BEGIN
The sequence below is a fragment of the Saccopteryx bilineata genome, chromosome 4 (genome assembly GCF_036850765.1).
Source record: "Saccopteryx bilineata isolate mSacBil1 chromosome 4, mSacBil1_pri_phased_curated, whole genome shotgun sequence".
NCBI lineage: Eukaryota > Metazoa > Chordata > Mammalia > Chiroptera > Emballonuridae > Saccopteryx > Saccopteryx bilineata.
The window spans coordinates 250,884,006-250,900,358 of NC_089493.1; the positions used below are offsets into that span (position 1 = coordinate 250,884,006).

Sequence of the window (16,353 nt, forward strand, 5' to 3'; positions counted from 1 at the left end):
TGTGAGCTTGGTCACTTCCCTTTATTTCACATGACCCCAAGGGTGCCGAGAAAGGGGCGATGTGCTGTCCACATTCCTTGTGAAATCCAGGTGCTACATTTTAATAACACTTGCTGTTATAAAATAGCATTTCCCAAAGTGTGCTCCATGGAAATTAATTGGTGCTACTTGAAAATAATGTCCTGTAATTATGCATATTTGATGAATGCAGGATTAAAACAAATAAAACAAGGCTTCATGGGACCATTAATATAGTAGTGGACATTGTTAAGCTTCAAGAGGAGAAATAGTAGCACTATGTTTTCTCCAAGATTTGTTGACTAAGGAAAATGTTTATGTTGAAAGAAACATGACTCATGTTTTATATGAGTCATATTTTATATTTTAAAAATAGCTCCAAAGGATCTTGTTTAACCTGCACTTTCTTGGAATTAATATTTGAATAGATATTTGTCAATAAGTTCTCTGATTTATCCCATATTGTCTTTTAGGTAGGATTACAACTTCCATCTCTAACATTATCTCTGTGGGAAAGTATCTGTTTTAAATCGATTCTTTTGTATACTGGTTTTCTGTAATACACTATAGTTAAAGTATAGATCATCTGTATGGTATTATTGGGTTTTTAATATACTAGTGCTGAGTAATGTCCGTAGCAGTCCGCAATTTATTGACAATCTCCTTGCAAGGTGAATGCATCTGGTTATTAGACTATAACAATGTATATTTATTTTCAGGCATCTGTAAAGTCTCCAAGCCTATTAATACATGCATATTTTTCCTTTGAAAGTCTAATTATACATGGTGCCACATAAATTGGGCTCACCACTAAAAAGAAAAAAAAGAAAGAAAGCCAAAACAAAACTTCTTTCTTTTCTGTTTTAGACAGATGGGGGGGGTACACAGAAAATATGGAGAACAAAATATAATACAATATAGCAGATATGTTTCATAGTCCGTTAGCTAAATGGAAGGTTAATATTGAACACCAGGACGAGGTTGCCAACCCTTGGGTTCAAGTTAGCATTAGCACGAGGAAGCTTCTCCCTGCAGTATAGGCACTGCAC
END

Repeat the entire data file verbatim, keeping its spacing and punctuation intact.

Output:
The sequence below is a fragment of the Saccopteryx bilineata genome, chromosome 4 (genome assembly GCF_036850765.1).
Source record: "Saccopteryx bilineata isolate mSacBil1 chromosome 4, mSacBil1_pri_phased_curated, whole genome shotgun sequence".
NCBI lineage: Eukaryota > Metazoa > Chordata > Mammalia > Chiroptera > Emballonuridae > Saccopteryx > Saccopteryx bilineata.
The window spans coordinates 250,884,006-250,900,358 of NC_089493.1; the positions used below are offsets into that span (position 1 = coordinate 250,884,006).

Sequence of the window (16,353 nt, forward strand, 5' to 3'; positions counted from 1 at the left end):
TGTGAGCTTGGTCACTTCCCTTTATTTCACATGACCCCAAGGGTGCCGAGAAAGGGGCGATGTGCTGTCCACATTCCTTGTGAAATCCAGGTGCTACATTTTAATAACACTTGCTGTTATAAAATAGCATTTCCCAAAGTGTGCTCCATGGAAATTAATTGGTGCTACTTGAAAATAATGTCCTGTAATTATGCATATTTGATGAATGCAGGATTAAAACAAATAAAACAAGGCTTCATGGGACCATTAATATAGTAGTGGACATTGTTAAGCTTCAAGAGGAGAAATAGTAGCACTATGTTTTCTCCAAGATTTGTTGACTAAGGAAAATGTTTATGTTGAAAGAAACATGACTCATGTTTTATATGAGTCATATTTTATATTTTAAAAATAGCTCCAAAGGATCTTGTTTAACCTGCACTTTCTTGGAATTAATATTTGAATAGATATTTGTCAATAAGTTCTCTGATTTATCCCATATTGTCTTTTAGGTAGGATTACAACTTCCATCTCTAACATTATCTCTGTGGGAAAGTATCTGTTTTAAATCGATTCTTTTGTATACTGGTTTTCTGTAATACACTATAGTTAAAGTATAGATCATCTGTATGGTATTATTGGGTTTTTAATATACTAGTGCTGAGTAATGTCCGTAGCAGTCCGCAATTTATTGACAATCTCCTTGCAAGGTGAATGCATCTGGTTATTAGACTATAACAATGTATATTTATTTTCAGGCATCTGTAAAGTCTCCAAGCCTATTAATACATGCATATTTTTCCTTTGAAAGTCTAATTATACATGGTGCCACATAAATTGGGCTCACCACTAAAAAGAAAAAAAAGAAAGAAAGCCAAAACAAAACTTCTTTCTTTTCTGTTTTAGACAGATGGGGGGGGTACACAGAAAATATGGAGAACAAAATATAATACAATATAGCAGATATGTTTCATAGTCCGTTAGCTAAATGGAAGGTTAATATTGAACACCAGGACGAGGTTGCCAACCCTTGGGTTCAAGTTAGCATTAGCACGAGGAAGCTTCTCCCTGCAGTATAGGCACTGCAC